1.

There is a factory that manufactures soap. They are faced with a problem. Out of every 1,000 soap boxes made, one always ends up empty.

So the company always gets one complaint per every 1,000 sales!

The executives try a lot of ideas to solve this problem. They implement elaborate checks and balances in place. They go through their entire manufacturing line up slowly and steadily. They hire expensive consultants to analyze the problem of the empty soap box. They upgrade their machinery. But even after spending a ton of time and money on the problem, one out of every 1,000 soap boxes remains empty.

Its a mystery that drives everyone crazy.

And then one day, a low level clerk hears about the problem. And solves it in a jiffy.

All he does is places a fan at the end of the line up. The fan blows away the empty soap box. Problem solved.

2.

Credit card fraud has always been a problem. Especially online. Fortunately, its not that big an issue in India yet. In India, only 0.16% of all transactions are fraud. Which is amongst the lowest in the world!

But the Reserve Bank of India (RBI) thinks that 0.16% fraud is still a big issue.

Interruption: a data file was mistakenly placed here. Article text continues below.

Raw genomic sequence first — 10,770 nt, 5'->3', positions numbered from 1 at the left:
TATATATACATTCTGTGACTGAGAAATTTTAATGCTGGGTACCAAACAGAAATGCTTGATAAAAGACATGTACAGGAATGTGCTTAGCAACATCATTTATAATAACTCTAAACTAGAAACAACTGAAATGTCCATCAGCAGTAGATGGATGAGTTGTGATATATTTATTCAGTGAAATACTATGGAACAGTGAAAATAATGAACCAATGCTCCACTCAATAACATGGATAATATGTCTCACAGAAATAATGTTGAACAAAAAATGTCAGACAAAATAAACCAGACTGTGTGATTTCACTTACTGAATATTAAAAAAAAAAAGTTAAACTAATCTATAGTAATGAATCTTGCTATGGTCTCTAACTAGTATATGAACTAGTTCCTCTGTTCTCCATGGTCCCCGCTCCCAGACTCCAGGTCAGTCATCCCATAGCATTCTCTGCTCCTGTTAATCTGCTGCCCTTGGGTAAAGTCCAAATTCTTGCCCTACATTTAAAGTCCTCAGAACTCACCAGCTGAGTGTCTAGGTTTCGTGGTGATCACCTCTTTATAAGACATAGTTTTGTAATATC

To solve the issue, they come with an elaborate plan. They enforce a rule that adds an extra layer of verification and authentication for online transactions in India. Consumers have to create an “ipin” with their bank account from whom they’ve gotten their credit card or debit card. An extra password which they are asked for during an online credit card transaction.

All banks have to spend time and money and upgrade their systems to support this ipin verification process.

All ecommerce websites have to spend time and money to implement this ipin loop into their order pages.

Any single order now requires participation from 2 websites: the credit card details are filled out on the vendors website. While the ipin is filled out on the banks website. And both these websites have to work in perfect sync. Or orders are lost.

What has this led to?

This ipin step has solved the 0.16% fraud issue. But in exchange, it has meant a 25% to 35% drop in payment completion rates!

Its akin to using an atom bomb to kill an ant!

(Source of my numbers: RBI tightens online card use)

What could RBI have done instead? How could they “place a fan” so to speak?

Action Summary:

August 1, 2009